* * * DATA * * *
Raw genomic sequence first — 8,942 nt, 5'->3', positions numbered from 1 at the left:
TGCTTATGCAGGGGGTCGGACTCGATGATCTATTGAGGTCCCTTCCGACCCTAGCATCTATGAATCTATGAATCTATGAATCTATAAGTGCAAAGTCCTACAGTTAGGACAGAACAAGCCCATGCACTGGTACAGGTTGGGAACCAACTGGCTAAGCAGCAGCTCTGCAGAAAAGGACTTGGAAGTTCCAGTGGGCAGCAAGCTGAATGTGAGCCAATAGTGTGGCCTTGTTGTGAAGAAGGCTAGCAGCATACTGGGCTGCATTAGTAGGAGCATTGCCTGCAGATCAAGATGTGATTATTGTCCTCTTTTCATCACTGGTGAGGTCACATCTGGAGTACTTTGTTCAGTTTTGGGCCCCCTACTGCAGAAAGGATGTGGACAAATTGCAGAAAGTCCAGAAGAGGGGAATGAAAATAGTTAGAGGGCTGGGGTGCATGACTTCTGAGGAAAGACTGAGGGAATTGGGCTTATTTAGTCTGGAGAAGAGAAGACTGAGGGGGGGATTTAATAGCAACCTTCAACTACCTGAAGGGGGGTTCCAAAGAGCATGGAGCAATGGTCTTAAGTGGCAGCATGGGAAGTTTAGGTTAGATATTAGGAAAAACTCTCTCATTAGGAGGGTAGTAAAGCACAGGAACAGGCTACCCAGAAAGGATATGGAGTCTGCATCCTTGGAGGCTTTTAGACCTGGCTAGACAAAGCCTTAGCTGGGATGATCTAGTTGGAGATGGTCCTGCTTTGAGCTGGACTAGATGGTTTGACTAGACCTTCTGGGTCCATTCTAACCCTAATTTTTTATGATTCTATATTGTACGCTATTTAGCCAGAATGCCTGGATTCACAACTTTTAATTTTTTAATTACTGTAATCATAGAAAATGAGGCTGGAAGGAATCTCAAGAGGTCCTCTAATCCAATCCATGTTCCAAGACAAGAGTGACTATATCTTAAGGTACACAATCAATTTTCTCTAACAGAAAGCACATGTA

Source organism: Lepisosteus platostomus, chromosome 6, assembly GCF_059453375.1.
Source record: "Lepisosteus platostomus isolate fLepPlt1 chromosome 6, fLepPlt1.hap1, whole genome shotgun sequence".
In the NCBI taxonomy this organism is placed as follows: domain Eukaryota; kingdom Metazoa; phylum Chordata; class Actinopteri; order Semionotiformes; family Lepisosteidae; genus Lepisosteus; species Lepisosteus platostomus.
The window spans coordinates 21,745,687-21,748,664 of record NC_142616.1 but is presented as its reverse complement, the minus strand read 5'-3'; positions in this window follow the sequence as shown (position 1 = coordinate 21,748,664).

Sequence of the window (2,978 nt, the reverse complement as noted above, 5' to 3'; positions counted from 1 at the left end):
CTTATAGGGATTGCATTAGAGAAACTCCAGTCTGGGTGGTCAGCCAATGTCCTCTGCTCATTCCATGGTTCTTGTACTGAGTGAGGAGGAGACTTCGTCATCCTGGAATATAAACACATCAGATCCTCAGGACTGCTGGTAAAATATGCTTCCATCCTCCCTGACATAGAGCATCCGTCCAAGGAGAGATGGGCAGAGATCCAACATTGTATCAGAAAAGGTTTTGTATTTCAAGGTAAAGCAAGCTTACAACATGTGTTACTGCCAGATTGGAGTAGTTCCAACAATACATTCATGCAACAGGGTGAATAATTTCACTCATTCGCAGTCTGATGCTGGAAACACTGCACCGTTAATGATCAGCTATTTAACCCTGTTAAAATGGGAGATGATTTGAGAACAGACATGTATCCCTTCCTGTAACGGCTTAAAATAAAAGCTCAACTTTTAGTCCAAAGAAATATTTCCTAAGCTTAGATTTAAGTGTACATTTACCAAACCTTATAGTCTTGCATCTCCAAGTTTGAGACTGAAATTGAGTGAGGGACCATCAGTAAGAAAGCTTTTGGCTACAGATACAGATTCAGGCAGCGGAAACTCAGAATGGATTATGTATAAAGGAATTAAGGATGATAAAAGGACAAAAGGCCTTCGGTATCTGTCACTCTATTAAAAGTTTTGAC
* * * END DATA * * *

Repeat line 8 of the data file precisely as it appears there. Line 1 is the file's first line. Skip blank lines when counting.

CTTATAGGGATTGCATTAGAGAAACTCCAGTCTGGGTGGTCAGCCAATGTCCTCTGCTCATTCCATGGTTCTTGTACTGAGTGAGGAGGAGACTTCGTCATCCTGGAATATAAACACATCAGATCCTCAGGACTGCTGGTAAAATATGCTTCCATCCTCCCTGACATAGAGCATCCGTCCAAGGAGAGATGGGCAGAGATCCAACATTGTATCAGAAAAGGTTTTGTATTTCAAGGTAAAGCAAGCTTACAACATGTGTTACTGCCAGATTGGAGTAGTTCCAACAATACATTCATGCAACAGGGTGAATAATTTCACTCATTCGCAGTCTGATGCTGGAAACACTGCACCGTTAATGATCAGCTATTTAACCCTGTTAAAATGGGAGATGATTTGAGAACAGACATGTATCCCTTCCTGTAACGGCTTAAAATAAAAGCTCAACTTTTAGTCCAAAGAAATATTTCCTAAGCTTAGATTTAAGTGTACATTTACCAAACCTTATAGTCTTGCATCTCCAAGTTTGAGACTGAAATTGAGTGAGGGACCATCAGTAAGAAAGCTTTTGGCTACAGATACAGATTCAGGCAGCGGAAACTCAGAATGGATTATGTATAAAGGAATTAAGGATGATAAAAGGACAAAAGGCCTTCGGTATCTGTCACTCTATTAAAAGTTTTGAC